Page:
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Higuera v. Target Corp.

UNITED STATES DISTRICT COURT SOUTHERN DISTRICT OF CALIFORNIA


February 19, 2009

CLAUDIA HIGUERA, PLAINTIFF,
v.
TARGET CORPORATION ET AL., DEFENDANTS.

The opinion of the court was delivered by: M. James Lorenz United States District Court Judge

ORDER REMANDING ACTION TO STATE COURT

On February 17, 2009, Defendant Target Corporation ("Defendant") filed a notice of removal, removing this slip and fall personal injury action from State court. The notice of removal is based on diversity jurisdiction pursuant to 28 U.S.C. §§ 1332 and 1441.

The federal court is one of limited jurisdiction. See Gould v. Mutual Life Ins. Co. of N.Y., 790 F.2d 769, 774 (9th Cir. 1986). It possesses only that power authorized by the Constitution or a statute. See Bender v. Williamsport Area Sch. Dist., 475 U.S. 534, 541 (1986). It is constitutionally required to raise issues related to federal subject matter jurisdiction, and may do sua sponte. Steel Co. v. Citizens for a Better Env't, 523 U.S. 83, 93-94 (1998); see Indus. Tectonics, Inc. v. Aero Alloy, 912 F.2d 1090, 1092 (9th Cir. 1990).

"Except as otherwise expressly provided by Act of Congress, any civil action brought in a State court of which the district courts of the United States have original jurisdiction, may be removed by the defendant or the defendants, to the district court of the United States for the district and division embracing the place where such action is pending." 28 U.S.C. §1441(a). Original jurisdiction exists in cases of complete diversity, where each of the plaintiffs is a citizen of a different state than each of the defendants, and the amount in controversy exceeds $75,000.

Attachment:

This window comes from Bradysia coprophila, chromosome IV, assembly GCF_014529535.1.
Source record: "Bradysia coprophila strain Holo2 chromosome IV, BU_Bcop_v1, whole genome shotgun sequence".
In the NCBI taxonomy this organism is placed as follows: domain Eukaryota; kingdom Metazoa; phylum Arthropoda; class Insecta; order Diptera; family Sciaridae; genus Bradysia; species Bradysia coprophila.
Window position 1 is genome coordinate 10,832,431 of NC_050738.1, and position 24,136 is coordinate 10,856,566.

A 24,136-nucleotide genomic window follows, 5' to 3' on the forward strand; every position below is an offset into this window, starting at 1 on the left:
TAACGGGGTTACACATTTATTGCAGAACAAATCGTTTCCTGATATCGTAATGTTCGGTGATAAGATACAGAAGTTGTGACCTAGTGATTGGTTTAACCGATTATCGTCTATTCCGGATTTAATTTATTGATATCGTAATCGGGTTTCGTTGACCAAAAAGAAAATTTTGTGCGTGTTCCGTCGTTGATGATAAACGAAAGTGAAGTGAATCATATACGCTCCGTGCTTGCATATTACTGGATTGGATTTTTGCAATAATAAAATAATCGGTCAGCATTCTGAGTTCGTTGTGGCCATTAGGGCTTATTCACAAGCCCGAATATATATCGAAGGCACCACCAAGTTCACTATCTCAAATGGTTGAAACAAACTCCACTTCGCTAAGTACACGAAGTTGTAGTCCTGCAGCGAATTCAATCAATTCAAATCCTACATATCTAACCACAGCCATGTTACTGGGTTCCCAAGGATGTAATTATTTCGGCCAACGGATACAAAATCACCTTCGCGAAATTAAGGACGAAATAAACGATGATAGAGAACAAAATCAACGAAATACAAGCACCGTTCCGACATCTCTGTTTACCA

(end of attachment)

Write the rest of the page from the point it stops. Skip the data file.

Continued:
28 U.S.C. §1332; Caterpillar Inc. v. Lewis, 519 U.S. 61, 68 (1996).

The removal statute is strictly construed against removal jurisdiction. Gaus v. Miles, Inc., 980 F.2d 564, 566 (9th Cir. 1992); see also O'Halloran v. University of Wash., 856 F.2d 1375, 1380 (9th Cir. 1988). "Federal jurisdiction must be rejected if there is any doubt as to the right of removal in the first instance." Gaus, 980 F.2d at 566. "The strong presumption against removal jurisdiction means that the defendant always has the burden of establishing that removal is proper." Id.; see also Nishimoto v. Federman-Bachrach & Assoc., 903 F.2d 709, 712 n.3 (9th Cir. 1990); O'Halloran, 856 F.2d at 1380; Rockwell Int'l Credit Corp. v. U.S. Aircraft Ins. Group, 823 F.2d 302, 304 (9th Cir. 1987), overruled on other grounds, Partington v. Gedan, 923 F.2d 686 (9th Cir. 1991).

The complaint does not allege damages in excess of $75,000, but seeks unspecified general damages, medical and related expenses, loss of income and damage to personal property. (Compl. at 4.) Defendant asserts that the matter in controversy "is presumed" to exceed $75,000 exclusive of interest and costs because Plaintiff's counsel did not respond to Defendant's counsel request to stipulate to a sum less than $75,000. (Notice of Removal at 3.) Defendant's "allegation, although attempting to recite some 'magical incantation,' neither overcomes the 'strong presumption' against removal jurisdiction, nor satisfies [the removing party's] burden of setting forth, in the removal petition itself, the underlying facts supporting its assertion that the amount in controversy exceeds [the jurisdictional minimum]." Gaus, 980 F.2d at 577 (emphasis and quotations in original, internal citations omitted).

Defendant has failed to meet its burden of establishing removal jurisdiction. "If at any time before final judgment it appears that the district court lacks subject matter jurisdiction, the case shall be remanded." 28 U.S.C. § 1447(c). Accordingly, this action is REMANDED to the Superior Court of the State of California for the County of San Diego.

IT IS SO ORDERED.

20090219

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